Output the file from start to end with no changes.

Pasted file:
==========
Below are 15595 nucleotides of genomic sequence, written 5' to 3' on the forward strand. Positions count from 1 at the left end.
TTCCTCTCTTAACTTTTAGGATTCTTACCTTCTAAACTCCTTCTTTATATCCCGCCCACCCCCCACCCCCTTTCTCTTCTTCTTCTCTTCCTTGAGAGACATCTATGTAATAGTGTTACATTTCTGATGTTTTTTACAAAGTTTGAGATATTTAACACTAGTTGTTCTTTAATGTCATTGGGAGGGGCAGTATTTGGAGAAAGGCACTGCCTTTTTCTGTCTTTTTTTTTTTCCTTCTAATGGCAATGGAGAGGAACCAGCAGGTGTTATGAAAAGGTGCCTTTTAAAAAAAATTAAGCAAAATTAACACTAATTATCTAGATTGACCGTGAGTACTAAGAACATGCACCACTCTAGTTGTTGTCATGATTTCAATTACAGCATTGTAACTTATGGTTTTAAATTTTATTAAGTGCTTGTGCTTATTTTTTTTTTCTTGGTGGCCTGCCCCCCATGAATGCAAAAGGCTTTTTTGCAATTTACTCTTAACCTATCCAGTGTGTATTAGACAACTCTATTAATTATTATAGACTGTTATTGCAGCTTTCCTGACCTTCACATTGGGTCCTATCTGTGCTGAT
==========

Below are 15595 nucleotides of genomic sequence, written 5' to 3' on the forward strand. Positions count from 1 at the left end.
TTCCTCTCTTAACTTTTAGGATTCTTACCTTCTAAACTCCTTCTTTATATCCCGCCCACCCCCCACCCCCTTTCTCTTCTTCTTCTCTTCCTTGAGAGACATCTATGTAATAGTGTTACATTTCTGATGTTTTTTACAAAGTTTGAGATATTTAACACTAGTTGTTCTTTAATGTCATTGGGAGGGGCAGTATTTGGAGAAAGGCACTGCCTTTTTCTGTCTTTTTTTTTTTCCTTCTAATGGCAATGGAGAGGAACCAGCAGGTGTTATGAAAAGGTGCCTTTTAAAAAAAATTAAGCAAAATTAACACTAATTATCTAGATTGACCGTGAGTACTAAGAACATGCACCACTCTAGTTGTTGTCATGATTTCAATTACAGCATTGTAACTTATGGTTTTAAATTTTATTAAGTGCTTGTGCTTATTTTTTTTTTCTTGGTGGCCTGCCCCCCATGAATGCAAAAGGCTTTTTTGCAATTTACTCTTAACCTATCCAGTGTGTATTAGACAACTCTATTAATTATTATAGACTGTTATTGCAGCTTTCCTGACCTTCACATTGGGTCCTATCTGTGCTGAT